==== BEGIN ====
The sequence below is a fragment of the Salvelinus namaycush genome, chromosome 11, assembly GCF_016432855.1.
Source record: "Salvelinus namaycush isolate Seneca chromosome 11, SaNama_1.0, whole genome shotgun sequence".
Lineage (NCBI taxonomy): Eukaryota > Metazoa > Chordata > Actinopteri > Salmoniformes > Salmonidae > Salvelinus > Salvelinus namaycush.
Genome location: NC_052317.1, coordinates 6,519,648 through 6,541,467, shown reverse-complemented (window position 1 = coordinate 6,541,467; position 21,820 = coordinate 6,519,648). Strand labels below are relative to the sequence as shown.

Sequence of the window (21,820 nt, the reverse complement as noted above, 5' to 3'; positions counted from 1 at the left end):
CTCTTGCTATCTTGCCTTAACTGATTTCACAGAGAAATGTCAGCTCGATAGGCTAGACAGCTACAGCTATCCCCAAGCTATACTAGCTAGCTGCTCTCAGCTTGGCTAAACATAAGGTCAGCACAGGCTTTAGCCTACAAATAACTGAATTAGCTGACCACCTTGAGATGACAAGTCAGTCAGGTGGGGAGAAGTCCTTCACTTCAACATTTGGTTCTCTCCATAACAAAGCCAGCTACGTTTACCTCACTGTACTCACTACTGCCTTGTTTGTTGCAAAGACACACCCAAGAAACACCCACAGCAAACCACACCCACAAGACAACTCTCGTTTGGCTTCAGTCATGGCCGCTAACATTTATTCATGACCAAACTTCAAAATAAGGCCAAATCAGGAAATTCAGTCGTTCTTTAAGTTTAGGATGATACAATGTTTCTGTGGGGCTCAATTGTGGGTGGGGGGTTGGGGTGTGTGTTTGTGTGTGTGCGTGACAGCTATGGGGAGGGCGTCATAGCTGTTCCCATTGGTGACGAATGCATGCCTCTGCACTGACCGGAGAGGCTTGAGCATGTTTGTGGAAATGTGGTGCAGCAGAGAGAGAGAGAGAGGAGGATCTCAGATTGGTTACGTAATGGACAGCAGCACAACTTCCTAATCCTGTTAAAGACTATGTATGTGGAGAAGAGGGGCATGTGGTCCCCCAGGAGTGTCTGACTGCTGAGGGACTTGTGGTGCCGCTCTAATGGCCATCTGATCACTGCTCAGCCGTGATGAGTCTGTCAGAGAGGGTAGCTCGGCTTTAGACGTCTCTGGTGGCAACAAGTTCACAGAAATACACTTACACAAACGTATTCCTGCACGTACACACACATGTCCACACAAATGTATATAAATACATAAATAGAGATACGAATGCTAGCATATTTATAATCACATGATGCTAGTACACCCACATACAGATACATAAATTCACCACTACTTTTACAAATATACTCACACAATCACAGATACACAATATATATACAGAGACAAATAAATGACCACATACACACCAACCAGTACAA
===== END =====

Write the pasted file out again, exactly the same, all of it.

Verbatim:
The sequence below is a fragment of the Salvelinus namaycush genome, chromosome 11, assembly GCF_016432855.1.
Source record: "Salvelinus namaycush isolate Seneca chromosome 11, SaNama_1.0, whole genome shotgun sequence".
Lineage (NCBI taxonomy): Eukaryota > Metazoa > Chordata > Actinopteri > Salmoniformes > Salmonidae > Salvelinus > Salvelinus namaycush.
Genome location: NC_052317.1, coordinates 6,519,648 through 6,541,467, shown reverse-complemented (window position 1 = coordinate 6,541,467; position 21,820 = coordinate 6,519,648). Strand labels below are relative to the sequence as shown.

Sequence of the window (21,820 nt, the reverse complement as noted above, 5' to 3'; positions counted from 1 at the left end):
CTCTTGCTATCTTGCCTTAACTGATTTCACAGAGAAATGTCAGCTCGATAGGCTAGACAGCTACAGCTATCCCCAAGCTATACTAGCTAGCTGCTCTCAGCTTGGCTAAACATAAGGTCAGCACAGGCTTTAGCCTACAAATAACTGAATTAGCTGACCACCTTGAGATGACAAGTCAGTCAGGTGGGGAGAAGTCCTTCACTTCAACATTTGGTTCTCTCCATAACAAAGCCAGCTACGTTTACCTCACTGTACTCACTACTGCCTTGTTTGTTGCAAAGACACACCCAAGAAACACCCACAGCAAACCACACCCACAAGACAACTCTCGTTTGGCTTCAGTCATGGCCGCTAACATTTATTCATGACCAAACTTCAAAATAAGGCCAAATCAGGAAATTCAGTCGTTCTTTAAGTTTAGGATGATACAATGTTTCTGTGGGGCTCAATTGTGGGTGGGGGGTTGGGGTGTGTGTTTGTGTGTGTGCGTGACAGCTATGGGGAGGGCGTCATAGCTGTTCCCATTGGTGACGAATGCATGCCTCTGCACTGACCGGAGAGGCTTGAGCATGTTTGTGGAAATGTGGTGCAGCAGAGAGAGAGAGAGAGGAGGATCTCAGATTGGTTACGTAATGGACAGCAGCACAACTTCCTAATCCTGTTAAAGACTATGTATGTGGAGAAGAGGGGCATGTGGTCCCCCAGGAGTGTCTGACTGCTGAGGGACTTGTGGTGCCGCTCTAATGGCCATCTGATCACTGCTCAGCCGTGATGAGTCTGTCAGAGAGGGTAGCTCGGCTTTAGACGTCTCTGGTGGCAACAAGTTCACAGAAATACACTTACACAAACGTATTCCTGCACGTACACACACATGTCCACACAAATGTATATAAATACATAAATAGAGATACGAATGCTAGCATATTTATAATCACATGATGCTAGTACACCCACATACAGATACATAAATTCACCACTACTTTTACAAATATACTCACACAATCACAGATACACAATATATATACAGAGACAAATAAATGACCACATACACACCAACCAGTACAA